ALEXANDER v. SUPERIOR COURT

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Court of Appeal, Sixth District, California.

Dean ALEXANDER, Petitioner, v. The SUPERIOR COURT of Santa Clara County, Respondent;

The Brix Group, Inc., Real Party In Interest. Jeff Bellamy et al., Petitioners, v. The Superior Court of Santa Clara County, Respondent; The Brix Group, Inc., Real Party in Interest.

Nos. H025443, H025471.

Decided: December 19, 2003

 Kari L. Levy, for Petitioners:  Dean Alexander Jeff and Lori Bellamy. James E. Toothman & Associates, James E. Toothman, Los Gatos, Heather B. Hoesterey, Joel F. Donahue, for Real Party in Interest:  The Brix Group, Inc.

In this mandate action we are asked to decide whether a contractual venue selection clause is dispositive of the proper venue for an action on the contract.   We conclude that to the extent the clause is inconsistent with the statutory venue scheme it is invalid.

A. Factual and Procedural Background

This matter involves two cases that raise the identical issue on similar facts.   Plaintiff and real party in interest in both cases is the Brix Group, Inc., doing business as American Wireless (Brix).   Defendants and petitioners are Dean Alexander, individually and doing business as Blah, Blah, Blah (Alexander) 1 and Jeff Bellamy and Lori Bellamy, individually and doing business as Execu-Tech Communications (Bellamy) 2 (collectively, defendants).

Brix is an agent for national cellular service providers like Nextel and Verizon.   The Brix headquarters are in Santa Clara County and its branch offices are located throughout the United States.   One branch office is in Fresno County.

Defendants are located in Fresno County and separately contracted with Brix to serve as sales agents for cellular service.   Defendants both executed Brix's “Agency Agreement,” which sets out the general terms of their  relationship with Brix. These agreements are substantially identical and both contain the following provision:

“4.12 Choice of Law:  The construction, interpretation, and performance of this Agreement shall be governed by the laws of the State of California and each party specifically stipulates to venue in Santa Clara County, California.”

Brix sued defendants in separate lawsuits in Santa Clara County, alleging breach of contract.   Both complaints alleged that venue was proper pursuant to the written agreement of the parties.   Defendants filed motions to change venue to Fresno, arguing that Santa Clara was not a proper court under the pertinent venue statute.  (Code Civ. Proc., § 395.) 3  Brix argued that venue was proper under section 395 because the contracts had been entered into, the obligations had been incurred, and the contracts designated the place of performance as Santa Clara County.   In addition, Brix argued that the contracts contained a provision setting venue in Santa Clara County.   As to its contention that the parties had contractually agreed upon venue, Brix acknowledged that General Acceptance Corp. v. Robinson (1929) 207 Cal. 285, 277 P. 1039 (General Acceptance ) held that such agreements were void but Brix argued that General Acceptance had effectively been overruled by intervening case law.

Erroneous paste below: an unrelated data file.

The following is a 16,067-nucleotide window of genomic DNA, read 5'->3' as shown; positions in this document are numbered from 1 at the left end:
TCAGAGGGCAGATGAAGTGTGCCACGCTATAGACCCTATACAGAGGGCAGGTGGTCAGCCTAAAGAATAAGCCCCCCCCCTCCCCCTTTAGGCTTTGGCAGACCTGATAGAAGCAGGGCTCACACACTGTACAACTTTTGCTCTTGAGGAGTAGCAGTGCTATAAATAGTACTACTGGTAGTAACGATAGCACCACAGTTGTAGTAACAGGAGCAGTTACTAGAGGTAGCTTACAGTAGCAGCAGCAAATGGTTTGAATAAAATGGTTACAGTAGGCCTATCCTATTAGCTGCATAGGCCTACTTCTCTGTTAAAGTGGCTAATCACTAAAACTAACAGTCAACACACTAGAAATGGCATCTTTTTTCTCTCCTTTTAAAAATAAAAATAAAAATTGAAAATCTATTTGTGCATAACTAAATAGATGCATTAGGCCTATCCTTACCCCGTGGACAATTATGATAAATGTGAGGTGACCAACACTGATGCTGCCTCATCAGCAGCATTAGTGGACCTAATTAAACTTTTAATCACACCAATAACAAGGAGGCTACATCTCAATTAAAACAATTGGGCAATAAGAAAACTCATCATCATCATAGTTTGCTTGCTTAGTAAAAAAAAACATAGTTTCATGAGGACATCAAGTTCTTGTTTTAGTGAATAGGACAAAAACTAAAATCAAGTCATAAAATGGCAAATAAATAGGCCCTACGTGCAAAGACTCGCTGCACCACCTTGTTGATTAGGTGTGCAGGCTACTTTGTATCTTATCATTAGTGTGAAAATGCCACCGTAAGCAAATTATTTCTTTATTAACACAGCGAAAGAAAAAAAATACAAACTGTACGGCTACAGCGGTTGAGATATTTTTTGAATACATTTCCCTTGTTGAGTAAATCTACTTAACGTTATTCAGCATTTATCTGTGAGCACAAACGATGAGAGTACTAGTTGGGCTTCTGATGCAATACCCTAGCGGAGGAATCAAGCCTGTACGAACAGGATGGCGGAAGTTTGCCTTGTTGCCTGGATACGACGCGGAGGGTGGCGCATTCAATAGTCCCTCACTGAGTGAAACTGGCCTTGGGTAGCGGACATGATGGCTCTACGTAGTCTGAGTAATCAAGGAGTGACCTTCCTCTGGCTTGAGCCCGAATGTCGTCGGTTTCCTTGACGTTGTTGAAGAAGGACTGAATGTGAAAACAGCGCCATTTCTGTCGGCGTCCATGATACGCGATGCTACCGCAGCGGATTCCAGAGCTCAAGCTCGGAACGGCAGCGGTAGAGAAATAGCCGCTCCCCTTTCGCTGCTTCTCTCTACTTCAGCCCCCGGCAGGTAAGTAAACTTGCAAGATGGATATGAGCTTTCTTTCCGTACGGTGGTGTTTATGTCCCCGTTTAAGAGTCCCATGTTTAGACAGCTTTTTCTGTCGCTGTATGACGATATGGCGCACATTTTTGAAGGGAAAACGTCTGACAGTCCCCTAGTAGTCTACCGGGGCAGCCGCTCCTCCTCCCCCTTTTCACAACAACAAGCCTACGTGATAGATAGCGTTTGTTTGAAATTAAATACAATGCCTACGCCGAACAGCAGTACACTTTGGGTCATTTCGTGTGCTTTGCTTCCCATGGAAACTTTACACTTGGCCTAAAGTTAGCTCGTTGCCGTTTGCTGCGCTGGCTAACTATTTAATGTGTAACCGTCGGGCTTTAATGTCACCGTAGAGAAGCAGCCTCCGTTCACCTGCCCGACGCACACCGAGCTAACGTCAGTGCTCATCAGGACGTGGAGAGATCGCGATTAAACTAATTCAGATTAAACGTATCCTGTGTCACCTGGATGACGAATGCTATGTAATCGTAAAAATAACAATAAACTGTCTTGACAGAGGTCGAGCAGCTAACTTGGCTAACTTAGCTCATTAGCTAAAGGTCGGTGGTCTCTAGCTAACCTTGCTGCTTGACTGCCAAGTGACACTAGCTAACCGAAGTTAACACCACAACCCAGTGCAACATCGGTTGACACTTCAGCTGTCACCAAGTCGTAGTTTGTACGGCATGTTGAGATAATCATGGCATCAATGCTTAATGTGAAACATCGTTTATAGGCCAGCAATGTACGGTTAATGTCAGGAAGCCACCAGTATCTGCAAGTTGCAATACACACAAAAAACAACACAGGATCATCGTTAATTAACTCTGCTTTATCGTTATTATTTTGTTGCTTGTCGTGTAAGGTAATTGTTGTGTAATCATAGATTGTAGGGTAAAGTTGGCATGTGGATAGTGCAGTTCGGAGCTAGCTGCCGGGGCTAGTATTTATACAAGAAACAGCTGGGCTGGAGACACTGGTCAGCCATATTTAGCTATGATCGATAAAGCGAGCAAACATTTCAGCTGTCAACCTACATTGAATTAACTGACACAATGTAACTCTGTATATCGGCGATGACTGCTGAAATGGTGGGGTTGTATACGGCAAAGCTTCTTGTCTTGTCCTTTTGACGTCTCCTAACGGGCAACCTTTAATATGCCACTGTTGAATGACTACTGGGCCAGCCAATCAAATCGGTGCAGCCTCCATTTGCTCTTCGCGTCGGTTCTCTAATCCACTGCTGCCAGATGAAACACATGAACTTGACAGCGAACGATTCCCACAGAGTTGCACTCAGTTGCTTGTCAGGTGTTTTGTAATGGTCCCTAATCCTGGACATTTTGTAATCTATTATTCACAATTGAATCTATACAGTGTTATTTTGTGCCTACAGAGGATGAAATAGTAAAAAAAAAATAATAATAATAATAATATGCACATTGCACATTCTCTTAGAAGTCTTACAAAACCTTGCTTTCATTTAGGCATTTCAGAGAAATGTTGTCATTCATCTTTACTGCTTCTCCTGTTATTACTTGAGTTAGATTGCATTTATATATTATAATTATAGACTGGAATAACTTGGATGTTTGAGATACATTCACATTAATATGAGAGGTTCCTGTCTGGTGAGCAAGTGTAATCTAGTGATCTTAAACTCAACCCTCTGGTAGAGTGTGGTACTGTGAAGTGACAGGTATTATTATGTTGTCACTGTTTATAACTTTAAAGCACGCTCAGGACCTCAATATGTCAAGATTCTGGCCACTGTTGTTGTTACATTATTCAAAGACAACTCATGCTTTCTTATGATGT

In separate proceedings below the trial court denied defendants' motions to change venue, concluding in both cases that the venue selection clauses were “valid and binding.”   Defendants petitioned for writs of mandate. (§ 400.)   We ordered the cases to be considered together for purposes of oral argument and decision, issued an order to show cause why peremptory writs should not issue, and stayed the proceedings below.

B. Discussion

 The sole issue before us is whether the trial court erred in concluding that the venue selection clause was valid and binding and dispositive of the question of venue.   Since the issue presents a pure question of law our review is de novo.  (See Kennedy/Jenks Consultants, Inc. v. Superior Court (2000) 80 Cal.App.4th 948, 959-960, 95 Cal.Rptr.2d 817.)

 We begin by observing that this case involves a venue selection clause, not a forum selection clause.   The cases sometimes do not distinguish between the two types of clauses, perhaps because they both relate in some way to the geographical location in which trial will be held.   But the terms have different meanings.   Forum means “[a] court or other judicial body;  a  place of jurisdiction.”  (Black's Law Dict. (7th ed.1999) p. 664, col. 2.) Venue is “[t]he county or other territory” in which a case may be heard, i.e., the place from which the jury will be selected.  (Black's Law Dict., supra, p. 1553, col. 2;  and see Milliken v. Gray (1969) 276 Cal.App.2d 595, 600, 81 Cal.Rptr. 525.)   Under state law, therefore, a venue selection clause is purely an intrastate issue involving the selection of a county in which to hold the trial.4  By contrast, a forum selection clause usually chooses a court from among different states or nations.  (See e.g., The Bremen v. Zapata Off-Shore Co. (1972) 407 U.S. 1, 92 S.Ct. 1907, 32 L.Ed.2d 513 (Bremen ).)   The following discussion incorporates this distinction.   Although Brix does not differentiate between the terms, as we shall explain, the difference is the crucial consideration.